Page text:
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Are Jews Ready for Obama?

President Obama's speech spoke of hope and morality of aspirations. Can Jewish world embrace his vision for Middle East, Jews, Israel, and Islam?
Mike Brice/Pixabay
Mike Brice/Pixabay
Rabbi Dr. Donniel Hartman is president of the Shalom Hartman Institute and holds the Kaufman Family Chair in Jewish Philosophy. He is author of the highly regarded 2016 book, Putting God Second: How to Save Religion from Itself, and is the host of “For Heaven’s Sake,” one of the most popular Jewish podcasts in North America. Donniel is the founder of some of the most extensive education, training and enrichment programs for scholars, educators, rabbis,

In Cairo today, the real Barack Obama showed up. The question is whether we Jews are ready. During the campaign, candidate Obama was very careful to court the Jewish vote. He even went so far as to declare Jerusalem the united capital of Israel. While he said often that his presidency would be about change, many Jews were lulled into believing that change would skip over us.

In Cairo, the real Obama showed up. Many Jews will analyze every word with a microscope and weigh what President Obama said about Israelis versus what he said about Palestinians, searching for nuances that either reveal a latent bias to the Palestinians or find comfort in his continued support for and identification with Israel and its unique relationship with the United States.

Many will hear the speech and focus on the question of whether President Obama is “good for the Jews” or “bad for the Jews.” While I understand this impulse, I believe that this conversation reflects most deeply how unprepared we are for Obama’s world.

While President Obama’s speech in Cairo was also about settlements, and about the Road Map, in essence it was about neither. It was about putting forth to us all the potential for a new future. President Obama’s speech was not about policy. It was about hope and the need to place a vision of a kinder and a better world, a world in which Jews, Muslims, and Christians – and the United States and the more than 1 billion Muslims of the world – will begin to see each other as partners who inhabit this world and not as enemies engaged in Armageddon. It was about remembering what we want for ourselves and our children and then thinking about what we need to do to fulfill these aspirations.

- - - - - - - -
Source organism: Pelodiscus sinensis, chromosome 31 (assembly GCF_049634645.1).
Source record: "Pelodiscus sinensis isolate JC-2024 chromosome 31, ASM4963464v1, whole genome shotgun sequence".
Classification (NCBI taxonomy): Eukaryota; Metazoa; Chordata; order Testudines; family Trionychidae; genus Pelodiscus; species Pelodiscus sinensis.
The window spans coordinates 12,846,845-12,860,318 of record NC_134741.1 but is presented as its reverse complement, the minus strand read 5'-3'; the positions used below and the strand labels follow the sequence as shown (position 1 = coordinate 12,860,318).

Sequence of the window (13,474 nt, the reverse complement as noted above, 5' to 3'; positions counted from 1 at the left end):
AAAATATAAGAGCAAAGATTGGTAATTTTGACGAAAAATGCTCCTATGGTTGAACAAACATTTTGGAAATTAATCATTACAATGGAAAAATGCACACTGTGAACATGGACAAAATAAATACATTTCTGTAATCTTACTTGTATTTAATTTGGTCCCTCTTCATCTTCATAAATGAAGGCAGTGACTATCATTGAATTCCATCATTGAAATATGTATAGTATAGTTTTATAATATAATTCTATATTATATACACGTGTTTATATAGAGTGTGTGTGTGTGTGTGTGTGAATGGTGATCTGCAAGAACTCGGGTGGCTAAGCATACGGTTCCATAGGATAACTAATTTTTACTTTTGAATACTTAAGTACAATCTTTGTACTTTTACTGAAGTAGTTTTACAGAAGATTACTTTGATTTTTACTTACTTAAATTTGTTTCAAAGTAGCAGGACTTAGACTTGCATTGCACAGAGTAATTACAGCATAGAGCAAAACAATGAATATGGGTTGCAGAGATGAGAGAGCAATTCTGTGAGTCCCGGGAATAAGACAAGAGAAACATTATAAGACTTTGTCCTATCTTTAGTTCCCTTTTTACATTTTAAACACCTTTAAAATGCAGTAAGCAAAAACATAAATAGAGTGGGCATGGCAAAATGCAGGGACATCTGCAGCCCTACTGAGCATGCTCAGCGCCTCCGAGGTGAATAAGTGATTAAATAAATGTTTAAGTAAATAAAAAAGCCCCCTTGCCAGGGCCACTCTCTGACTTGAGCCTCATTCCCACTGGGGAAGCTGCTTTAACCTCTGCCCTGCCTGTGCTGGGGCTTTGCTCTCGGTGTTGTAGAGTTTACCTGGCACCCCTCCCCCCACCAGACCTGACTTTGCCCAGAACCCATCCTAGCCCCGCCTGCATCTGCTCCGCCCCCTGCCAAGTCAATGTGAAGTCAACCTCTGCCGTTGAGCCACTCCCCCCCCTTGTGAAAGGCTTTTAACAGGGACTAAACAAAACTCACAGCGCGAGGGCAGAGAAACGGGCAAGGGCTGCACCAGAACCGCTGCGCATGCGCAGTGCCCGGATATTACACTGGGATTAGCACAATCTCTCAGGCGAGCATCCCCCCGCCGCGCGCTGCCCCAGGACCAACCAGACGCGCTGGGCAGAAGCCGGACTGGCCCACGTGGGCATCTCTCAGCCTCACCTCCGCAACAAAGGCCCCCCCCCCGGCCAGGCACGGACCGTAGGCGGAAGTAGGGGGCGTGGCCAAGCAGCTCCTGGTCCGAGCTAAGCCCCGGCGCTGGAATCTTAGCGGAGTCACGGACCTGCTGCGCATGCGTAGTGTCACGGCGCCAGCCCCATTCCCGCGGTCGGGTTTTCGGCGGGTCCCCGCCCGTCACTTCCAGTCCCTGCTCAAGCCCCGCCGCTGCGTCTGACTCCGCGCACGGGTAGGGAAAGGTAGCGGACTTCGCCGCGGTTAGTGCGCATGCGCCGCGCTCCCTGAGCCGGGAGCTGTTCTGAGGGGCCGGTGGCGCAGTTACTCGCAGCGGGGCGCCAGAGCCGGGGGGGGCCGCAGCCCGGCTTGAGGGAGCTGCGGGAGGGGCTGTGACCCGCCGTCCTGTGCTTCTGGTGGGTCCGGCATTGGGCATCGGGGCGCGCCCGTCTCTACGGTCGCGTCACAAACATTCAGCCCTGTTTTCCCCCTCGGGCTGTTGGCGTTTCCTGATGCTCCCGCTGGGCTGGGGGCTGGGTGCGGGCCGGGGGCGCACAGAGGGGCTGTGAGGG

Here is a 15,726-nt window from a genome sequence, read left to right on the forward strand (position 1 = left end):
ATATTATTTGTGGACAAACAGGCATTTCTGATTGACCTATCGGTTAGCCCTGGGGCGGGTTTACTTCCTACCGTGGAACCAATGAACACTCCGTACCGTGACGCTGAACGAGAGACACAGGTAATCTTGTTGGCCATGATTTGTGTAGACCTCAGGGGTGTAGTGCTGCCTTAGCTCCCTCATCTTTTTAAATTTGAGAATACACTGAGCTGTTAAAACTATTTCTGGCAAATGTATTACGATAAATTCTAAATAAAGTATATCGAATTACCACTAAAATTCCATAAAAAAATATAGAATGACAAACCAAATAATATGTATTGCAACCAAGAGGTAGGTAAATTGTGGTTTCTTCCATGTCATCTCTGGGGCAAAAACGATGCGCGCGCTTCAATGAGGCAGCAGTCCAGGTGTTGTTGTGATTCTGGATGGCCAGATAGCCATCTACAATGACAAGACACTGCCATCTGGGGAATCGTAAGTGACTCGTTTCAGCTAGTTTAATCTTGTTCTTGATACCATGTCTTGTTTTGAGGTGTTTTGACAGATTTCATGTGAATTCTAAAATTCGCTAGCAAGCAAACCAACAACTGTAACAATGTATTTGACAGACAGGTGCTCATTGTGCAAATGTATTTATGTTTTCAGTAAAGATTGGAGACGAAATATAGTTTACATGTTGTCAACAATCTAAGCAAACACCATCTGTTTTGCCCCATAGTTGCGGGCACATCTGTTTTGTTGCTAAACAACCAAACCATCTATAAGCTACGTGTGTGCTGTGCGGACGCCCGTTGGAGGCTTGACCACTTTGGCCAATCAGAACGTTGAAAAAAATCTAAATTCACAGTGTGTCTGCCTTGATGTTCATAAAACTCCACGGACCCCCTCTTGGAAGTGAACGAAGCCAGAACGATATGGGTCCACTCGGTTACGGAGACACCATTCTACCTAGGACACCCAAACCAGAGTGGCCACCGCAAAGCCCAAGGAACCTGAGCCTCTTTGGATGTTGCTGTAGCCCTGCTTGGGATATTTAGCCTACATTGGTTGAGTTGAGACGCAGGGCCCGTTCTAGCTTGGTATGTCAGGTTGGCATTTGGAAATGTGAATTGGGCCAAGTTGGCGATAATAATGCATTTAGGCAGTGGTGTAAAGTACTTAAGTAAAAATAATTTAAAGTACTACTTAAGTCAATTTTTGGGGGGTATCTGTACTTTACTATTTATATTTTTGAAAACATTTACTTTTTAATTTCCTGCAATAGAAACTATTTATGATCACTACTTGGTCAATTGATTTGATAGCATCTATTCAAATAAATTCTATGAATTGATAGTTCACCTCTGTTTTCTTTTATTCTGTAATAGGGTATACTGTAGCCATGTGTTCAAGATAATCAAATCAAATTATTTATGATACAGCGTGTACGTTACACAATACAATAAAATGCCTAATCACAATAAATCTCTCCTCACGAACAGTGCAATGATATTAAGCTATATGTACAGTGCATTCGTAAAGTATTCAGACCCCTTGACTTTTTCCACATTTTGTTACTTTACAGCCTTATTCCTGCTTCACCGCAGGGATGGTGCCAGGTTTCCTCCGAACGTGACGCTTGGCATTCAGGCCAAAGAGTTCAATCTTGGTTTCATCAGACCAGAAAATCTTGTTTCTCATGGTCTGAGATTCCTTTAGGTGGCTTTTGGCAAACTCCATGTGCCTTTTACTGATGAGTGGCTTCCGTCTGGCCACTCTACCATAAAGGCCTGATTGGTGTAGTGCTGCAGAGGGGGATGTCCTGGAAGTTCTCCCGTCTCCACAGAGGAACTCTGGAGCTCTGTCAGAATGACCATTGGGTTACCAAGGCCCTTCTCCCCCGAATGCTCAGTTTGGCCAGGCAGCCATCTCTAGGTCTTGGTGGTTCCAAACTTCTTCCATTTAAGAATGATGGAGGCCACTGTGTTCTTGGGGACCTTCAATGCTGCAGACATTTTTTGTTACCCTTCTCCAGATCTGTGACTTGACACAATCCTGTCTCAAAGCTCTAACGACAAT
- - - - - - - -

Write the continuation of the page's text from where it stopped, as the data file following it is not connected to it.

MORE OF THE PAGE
President Obama did not naively state that his speech ushered in a new world, but it did mark the significance of the politics of hope and a morality of aspirations. The serious question we Jews have to ask ourselves is whether we are ready for a politics of hope and a morality of aspirations.

No one is calling for naivete. Naivete in a dangerous neighborhood is dangerous. When one cannot distinguish between “is” and “ought,” one’s existence in the present is in peril. At the same time, however, when one cannot distinguish between “is” and “ought,” one’s life also has no direction or purpose.

The Jewish people throughout history have been a people of dreams and aspirations. Has the trauma of the Holocaust and the ongoing fight for survival traumatized us to such an extent that we can only speak about short-term survival questions?

In Obama’s world, we need to reconnect to our greater aspirations, for ourselves, for Judaism, and for the state of Israel. These aspirations, while including survival, do not stop at survival.

We Jews have much to contribute to a world in search of meaning. We have much to teach and also learn from the people of the world. It is not Israel’s settlement policy that endangers Israel today, but rather the belief that at issue is our settlement policy.

What do we want from Israel? Who do we want to be? What role do we want to have in the Middle East? How do we envision a relationship with others that is not defined by the battlefield? How do we view our larger purpose, both as individuals, a religion, and a state? What is the message and larger vision of our Jewish state? If we start talking about these questions then we will be prepared for Obama’s world.

Once we start asking these questions then we will begin to think anew about our policies for the future. We will focus on the larger questions and how we might get there. Let’s start talking about these questions, and we will begin to shape our destiny and a new role for Israel and Judaism in the world at large.

You care about Israel, peoplehood, and vibrant, ethical Jewish communities. We do too.

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